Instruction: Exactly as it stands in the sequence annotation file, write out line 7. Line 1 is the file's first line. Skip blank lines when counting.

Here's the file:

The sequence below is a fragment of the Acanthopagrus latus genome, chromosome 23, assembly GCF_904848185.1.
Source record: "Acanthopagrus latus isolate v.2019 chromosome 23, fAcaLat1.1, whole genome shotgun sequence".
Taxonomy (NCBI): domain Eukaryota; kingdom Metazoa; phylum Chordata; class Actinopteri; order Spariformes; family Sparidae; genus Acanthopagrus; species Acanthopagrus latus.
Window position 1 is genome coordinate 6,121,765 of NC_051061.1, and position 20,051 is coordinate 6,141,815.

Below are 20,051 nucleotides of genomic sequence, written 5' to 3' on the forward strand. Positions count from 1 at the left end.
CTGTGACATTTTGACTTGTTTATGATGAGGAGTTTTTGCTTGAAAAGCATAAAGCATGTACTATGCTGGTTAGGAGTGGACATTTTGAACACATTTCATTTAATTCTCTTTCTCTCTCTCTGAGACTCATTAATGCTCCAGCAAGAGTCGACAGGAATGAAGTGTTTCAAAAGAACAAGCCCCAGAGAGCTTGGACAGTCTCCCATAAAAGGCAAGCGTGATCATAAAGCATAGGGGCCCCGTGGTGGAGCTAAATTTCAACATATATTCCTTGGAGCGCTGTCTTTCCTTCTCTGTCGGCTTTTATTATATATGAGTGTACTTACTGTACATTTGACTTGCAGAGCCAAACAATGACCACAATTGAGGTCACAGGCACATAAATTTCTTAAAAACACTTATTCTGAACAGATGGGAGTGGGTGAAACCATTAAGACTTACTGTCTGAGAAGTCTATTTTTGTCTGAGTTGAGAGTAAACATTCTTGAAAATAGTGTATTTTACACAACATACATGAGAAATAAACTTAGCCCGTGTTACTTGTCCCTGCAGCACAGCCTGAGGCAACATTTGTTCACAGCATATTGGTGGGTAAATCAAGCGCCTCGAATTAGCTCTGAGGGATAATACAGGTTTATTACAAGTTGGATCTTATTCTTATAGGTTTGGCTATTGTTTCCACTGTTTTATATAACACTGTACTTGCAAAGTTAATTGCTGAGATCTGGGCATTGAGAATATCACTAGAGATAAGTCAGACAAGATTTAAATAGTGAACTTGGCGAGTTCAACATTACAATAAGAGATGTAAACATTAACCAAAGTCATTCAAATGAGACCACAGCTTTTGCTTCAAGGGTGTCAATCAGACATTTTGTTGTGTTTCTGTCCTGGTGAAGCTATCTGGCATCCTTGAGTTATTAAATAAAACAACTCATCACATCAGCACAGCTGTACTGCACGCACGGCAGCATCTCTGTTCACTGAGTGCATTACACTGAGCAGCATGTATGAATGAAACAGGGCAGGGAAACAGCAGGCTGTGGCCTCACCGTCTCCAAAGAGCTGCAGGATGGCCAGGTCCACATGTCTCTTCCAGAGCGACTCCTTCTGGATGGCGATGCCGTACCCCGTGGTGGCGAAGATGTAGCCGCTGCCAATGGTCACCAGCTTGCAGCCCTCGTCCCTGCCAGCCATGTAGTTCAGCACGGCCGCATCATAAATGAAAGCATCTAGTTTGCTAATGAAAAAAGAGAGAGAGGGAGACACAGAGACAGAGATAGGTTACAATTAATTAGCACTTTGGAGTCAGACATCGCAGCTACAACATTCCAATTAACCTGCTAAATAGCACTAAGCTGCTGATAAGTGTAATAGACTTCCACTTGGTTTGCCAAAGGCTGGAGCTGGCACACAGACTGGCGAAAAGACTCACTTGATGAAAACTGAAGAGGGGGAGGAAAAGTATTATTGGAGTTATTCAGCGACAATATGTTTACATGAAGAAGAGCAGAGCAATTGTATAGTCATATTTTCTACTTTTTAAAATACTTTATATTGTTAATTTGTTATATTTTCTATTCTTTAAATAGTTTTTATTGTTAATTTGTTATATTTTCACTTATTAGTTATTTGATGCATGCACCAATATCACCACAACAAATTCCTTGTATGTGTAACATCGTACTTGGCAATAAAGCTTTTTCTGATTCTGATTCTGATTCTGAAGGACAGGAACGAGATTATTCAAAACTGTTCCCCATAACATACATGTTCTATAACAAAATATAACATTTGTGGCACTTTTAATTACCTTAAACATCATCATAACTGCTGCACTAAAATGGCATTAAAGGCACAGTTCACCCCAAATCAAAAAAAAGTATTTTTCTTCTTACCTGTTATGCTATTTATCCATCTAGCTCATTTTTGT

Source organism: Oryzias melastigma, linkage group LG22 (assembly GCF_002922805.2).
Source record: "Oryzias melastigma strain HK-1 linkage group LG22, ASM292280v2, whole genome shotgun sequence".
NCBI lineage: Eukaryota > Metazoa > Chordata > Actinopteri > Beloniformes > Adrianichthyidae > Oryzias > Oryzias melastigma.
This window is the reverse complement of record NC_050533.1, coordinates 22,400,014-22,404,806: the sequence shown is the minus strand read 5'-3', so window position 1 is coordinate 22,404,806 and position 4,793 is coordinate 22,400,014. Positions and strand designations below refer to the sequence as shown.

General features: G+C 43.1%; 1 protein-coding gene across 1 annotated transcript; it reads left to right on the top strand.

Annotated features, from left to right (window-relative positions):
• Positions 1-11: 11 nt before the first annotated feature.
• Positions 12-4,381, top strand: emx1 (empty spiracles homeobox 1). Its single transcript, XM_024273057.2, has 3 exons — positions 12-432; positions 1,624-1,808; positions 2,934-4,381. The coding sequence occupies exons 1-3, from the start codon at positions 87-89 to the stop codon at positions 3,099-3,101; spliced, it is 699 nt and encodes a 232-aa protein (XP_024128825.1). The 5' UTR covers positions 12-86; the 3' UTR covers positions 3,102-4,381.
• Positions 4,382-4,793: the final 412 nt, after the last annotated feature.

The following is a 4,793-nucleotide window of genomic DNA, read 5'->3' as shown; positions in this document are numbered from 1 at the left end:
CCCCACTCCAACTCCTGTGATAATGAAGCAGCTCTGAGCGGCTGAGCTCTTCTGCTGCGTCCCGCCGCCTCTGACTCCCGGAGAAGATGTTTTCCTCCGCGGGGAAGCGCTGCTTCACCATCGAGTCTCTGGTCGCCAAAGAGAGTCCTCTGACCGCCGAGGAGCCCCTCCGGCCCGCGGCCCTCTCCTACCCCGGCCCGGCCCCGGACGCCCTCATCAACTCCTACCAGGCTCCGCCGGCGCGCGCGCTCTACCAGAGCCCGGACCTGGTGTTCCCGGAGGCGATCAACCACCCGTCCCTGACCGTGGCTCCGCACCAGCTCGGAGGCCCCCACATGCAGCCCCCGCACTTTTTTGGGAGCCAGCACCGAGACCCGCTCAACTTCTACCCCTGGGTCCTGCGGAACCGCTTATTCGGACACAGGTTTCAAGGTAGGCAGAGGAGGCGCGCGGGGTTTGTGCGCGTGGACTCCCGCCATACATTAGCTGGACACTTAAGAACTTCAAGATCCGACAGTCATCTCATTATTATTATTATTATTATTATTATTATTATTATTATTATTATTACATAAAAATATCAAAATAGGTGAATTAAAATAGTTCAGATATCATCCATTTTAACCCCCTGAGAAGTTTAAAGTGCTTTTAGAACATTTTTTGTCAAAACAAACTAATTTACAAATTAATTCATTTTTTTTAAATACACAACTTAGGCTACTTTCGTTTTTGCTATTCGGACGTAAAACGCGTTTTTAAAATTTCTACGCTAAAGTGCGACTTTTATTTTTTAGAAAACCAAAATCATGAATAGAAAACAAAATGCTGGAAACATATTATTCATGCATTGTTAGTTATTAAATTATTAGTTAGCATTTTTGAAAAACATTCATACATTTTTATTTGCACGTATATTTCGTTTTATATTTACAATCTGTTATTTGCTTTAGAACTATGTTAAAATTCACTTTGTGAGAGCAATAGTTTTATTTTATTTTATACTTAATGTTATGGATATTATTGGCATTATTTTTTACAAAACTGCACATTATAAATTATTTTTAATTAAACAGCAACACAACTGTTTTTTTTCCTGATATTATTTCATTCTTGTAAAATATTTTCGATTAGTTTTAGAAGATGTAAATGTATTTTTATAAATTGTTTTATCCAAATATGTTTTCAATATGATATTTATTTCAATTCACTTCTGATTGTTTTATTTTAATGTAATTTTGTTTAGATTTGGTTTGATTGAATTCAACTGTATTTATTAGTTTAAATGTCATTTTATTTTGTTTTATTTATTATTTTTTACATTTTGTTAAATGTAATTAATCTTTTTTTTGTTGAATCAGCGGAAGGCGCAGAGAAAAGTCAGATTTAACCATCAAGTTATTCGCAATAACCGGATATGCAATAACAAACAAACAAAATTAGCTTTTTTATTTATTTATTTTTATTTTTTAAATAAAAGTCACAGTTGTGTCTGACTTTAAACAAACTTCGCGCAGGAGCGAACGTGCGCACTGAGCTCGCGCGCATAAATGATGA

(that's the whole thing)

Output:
Source organism: Oryzias melastigma, linkage group LG22 (assembly GCF_002922805.2).